What Is Bankruptcy And How Does It Work?

/What Is Bankruptcy And How Does It Work?
What Is Bankruptcy And How Does It Work? 2017-08-14T21:53:32+00:00
Filing bankruptcy can accomplish many things.

Bankruptcy is a federal legal process which allows debtors (those who owe debts) to eliminate (“discharge”) their personal liability on or “reorganize” their debts.

Not all debts can be discharged.

But most can.

See more: Which Debts Can Be Discharged?

The bankruptcy laws are designed to  balance the interests of debtors in achieving those goals with the rights of creditors (those to whom the debtors owe money) to get paid.

In broad general terms, bankruptcy allows those without the means to pay to be excused from paying on their debts.

It allows others with some means to pay a portion of their debts.

Stops Collection Actions and Harassment

A primary and immediate benefit of filing any bankruptcy is the automatic stay.

The automatic stay is federal injunction.

It prohibits creditors from taking any actions to collect against the debtor or property owned by the debtor.

This includes foreclosure, wage garnishment, bank account seizures, phone calls, etc.

The automatic stay remains in effect as long as the bankruptcy case is open (with some exceptions).

And it becomes permanent once a discharge is granted.

Keeping Your Property – Exemptions

Exemptions determine the value in assets you are allowed to “keep” in any bankruptcy case.

You are allowed to keep all your property in Chapter 11 or 13 cases (see Chapter links below) but exemptions will partially determine how much you have to pay out over time to your creditors.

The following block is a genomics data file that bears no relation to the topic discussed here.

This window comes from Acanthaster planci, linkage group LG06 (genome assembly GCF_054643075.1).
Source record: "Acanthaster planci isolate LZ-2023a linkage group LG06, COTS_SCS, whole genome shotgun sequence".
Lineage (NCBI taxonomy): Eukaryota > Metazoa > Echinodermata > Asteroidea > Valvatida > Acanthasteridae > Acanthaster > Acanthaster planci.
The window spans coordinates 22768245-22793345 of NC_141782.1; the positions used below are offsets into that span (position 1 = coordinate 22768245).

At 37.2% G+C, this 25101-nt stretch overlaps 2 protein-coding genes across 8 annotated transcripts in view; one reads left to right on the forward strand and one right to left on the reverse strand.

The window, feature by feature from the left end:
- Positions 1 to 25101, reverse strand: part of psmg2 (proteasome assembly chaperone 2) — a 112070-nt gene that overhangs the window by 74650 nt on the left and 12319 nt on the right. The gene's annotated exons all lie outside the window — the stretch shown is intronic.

In Chapter 7 your exemptions will determine which assets you can keep.

A competent bankruptcy attorney will be able to maximize your exemptions, and in most cases this will enable you to keep all your assets/property.

See more:

on bankruptcy exemptions

Remove Liens

Liens are rights that creditors have against specific property (as distinguished from rights against the individual debtor).

They can be created voluntarily (such as a mortgage) or involuntarily (such as by judgment after a lawsuit).

Involuntary liens can be removed if certain mathematical criteria are met regarding the value of the property, amounts of other liens against it, and the amount of exemptions available on that particular asset.

Voluntary liens usually cannot be removed, except that if the lien is wholly unsecured (meaning the value of the property is less than the amount owed to any senior liens), it is possible to remove the lien in Chapter 11 or 13 cases, assuming other requirements are met.

See More:

Removing Judgment Liens in Bankruptcy

Removing Mortgage Liens in Bankruptcy

Zero Percent Interest Payment Plans

There is much, much more bankruptcy can do.

If you have too much income to qualify for Chapter 7, you can possibly do a zero percent interest repayment plan in a Chapter 13.

This is almost guaranteed to be a better deal than negotiating with your creditors outside of bankruptcy.

See more:

on bankruptcy repayment plans.

on the different bankruptcy chapters

How To Find Out Your Best Option

The above lists just a few of benefits of bankruptcy filing.

There are much more.

The best way to find out which chapter(s) you qualify for, and what bankruptcy can do for your situation, is to have a no-obligation consultation with an experienced bankruptcy attorney.

Any competent attorney will ask you to provide detailed information on your income, expenses, assets, and debts, as well as other key data.

See more on what to look for when choosing a bankruptcy attorney.

More Information

Feeling Guilty About Bankruptcy?

 

Image courtesy of Chris Potter